The 5G systems solved the major problems related to the capacity through use of new radio interface, massive MIMO, beamforming, high modulation orders, etc. Furthermore, 5G is planned to include a high level of flexibility to optimize the network utilization by integrating software defined networking (SDN) and network function virtualization (NFV) technologies. This should allow the network operators to support current and new more demanding future services. The main challenge is to be ready to support services for customers in completely different vertical markets/industries, like e-health, Internet-of-Vehicles (IoV), Industry 4.0, smart grids, etc. Furthermore, the network operators have to establish more partnerships on multiple layers for sharing of the 5G infrastructure through network sharing relationship among different mobile operators, delivery of Infrastructure as a Service, Platform as a Service or Network as a Service by assets providers. Facilitating such partnerships may act as catalyst for the deployment of 5G networks, considering the large investments for mobile network operators (MNOs) in capital expenditure CAPEX and operational expenditure OPEX are still not being followed by significant revenue increase, [1]. Network operators are also forced to consider a higher level of intelligence in their networks, in order to deeply and accurately learn the operating environment and users behaviors and needs. The adoption of Artificial Intelligence (AI), and Machine Learning (ML) approaches as core part of AI, is crucial to forecast the evolution of the environment and users/services behavior/demand to build a pro-actively and efficiently (self-) optimizing and (self-) updating networks. This is true for each layer of the system and each level of the network. For example, AI/ML are crucial for massive MIMO to identify dynamic change and forecast the user distribution by analyzing historical data, dynamically optimize the weights of antenna elements using the historical data or to improve the coverage in a multi-cell scenario considering the inter-site interference between multiple 5G massive MIMO cell sites, etc.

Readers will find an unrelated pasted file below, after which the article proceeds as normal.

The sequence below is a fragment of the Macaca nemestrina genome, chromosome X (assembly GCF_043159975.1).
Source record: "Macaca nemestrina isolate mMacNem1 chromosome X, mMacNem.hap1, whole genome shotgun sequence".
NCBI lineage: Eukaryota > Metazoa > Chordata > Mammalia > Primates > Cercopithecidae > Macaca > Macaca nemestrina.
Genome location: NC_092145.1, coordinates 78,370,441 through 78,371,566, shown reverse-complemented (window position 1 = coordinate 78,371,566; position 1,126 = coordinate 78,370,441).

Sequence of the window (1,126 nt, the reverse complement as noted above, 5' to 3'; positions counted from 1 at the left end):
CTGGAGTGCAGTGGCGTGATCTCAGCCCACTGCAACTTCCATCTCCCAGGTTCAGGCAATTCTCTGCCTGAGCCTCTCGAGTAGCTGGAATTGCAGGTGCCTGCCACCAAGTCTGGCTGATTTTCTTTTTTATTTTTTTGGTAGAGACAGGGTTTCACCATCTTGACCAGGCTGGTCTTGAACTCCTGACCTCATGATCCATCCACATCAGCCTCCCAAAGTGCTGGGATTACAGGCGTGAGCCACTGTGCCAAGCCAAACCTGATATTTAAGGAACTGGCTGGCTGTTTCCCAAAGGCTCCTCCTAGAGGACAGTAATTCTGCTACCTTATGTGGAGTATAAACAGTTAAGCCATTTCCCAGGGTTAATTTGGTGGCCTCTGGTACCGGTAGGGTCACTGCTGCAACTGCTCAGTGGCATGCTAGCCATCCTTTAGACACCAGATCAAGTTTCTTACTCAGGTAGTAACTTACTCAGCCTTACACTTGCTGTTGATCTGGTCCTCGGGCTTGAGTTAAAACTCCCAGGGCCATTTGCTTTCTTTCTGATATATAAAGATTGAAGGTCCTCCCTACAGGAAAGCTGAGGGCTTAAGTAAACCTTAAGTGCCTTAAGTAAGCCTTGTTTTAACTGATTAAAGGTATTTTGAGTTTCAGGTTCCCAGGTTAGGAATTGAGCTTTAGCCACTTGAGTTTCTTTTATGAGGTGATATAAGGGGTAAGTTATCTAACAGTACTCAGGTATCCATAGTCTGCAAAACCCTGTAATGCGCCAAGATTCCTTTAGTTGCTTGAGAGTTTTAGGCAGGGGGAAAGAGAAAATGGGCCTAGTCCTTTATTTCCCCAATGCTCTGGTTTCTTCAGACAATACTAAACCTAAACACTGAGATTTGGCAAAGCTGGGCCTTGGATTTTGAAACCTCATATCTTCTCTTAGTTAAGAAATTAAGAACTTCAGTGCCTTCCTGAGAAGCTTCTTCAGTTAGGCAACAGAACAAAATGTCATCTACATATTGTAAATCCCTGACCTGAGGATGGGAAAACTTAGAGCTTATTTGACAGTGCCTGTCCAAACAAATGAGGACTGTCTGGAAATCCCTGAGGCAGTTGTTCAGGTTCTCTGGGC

In this chapter, we describe the role and the integration method of AI and different ML approaches as core part of AI in the next generation mobile networks. The rest of the chapter is built by giving a short overview on AI and ML definitions, historic and (sub-) classes in second section. The third section shows the role of big data as prerequisite for a full exploitation of AI/ML advantages. The components of 5G are described in fourth section and how to make AI/ML a main component of next generation mobile networks. Practical use cases are illustrated and discussed in fifth section.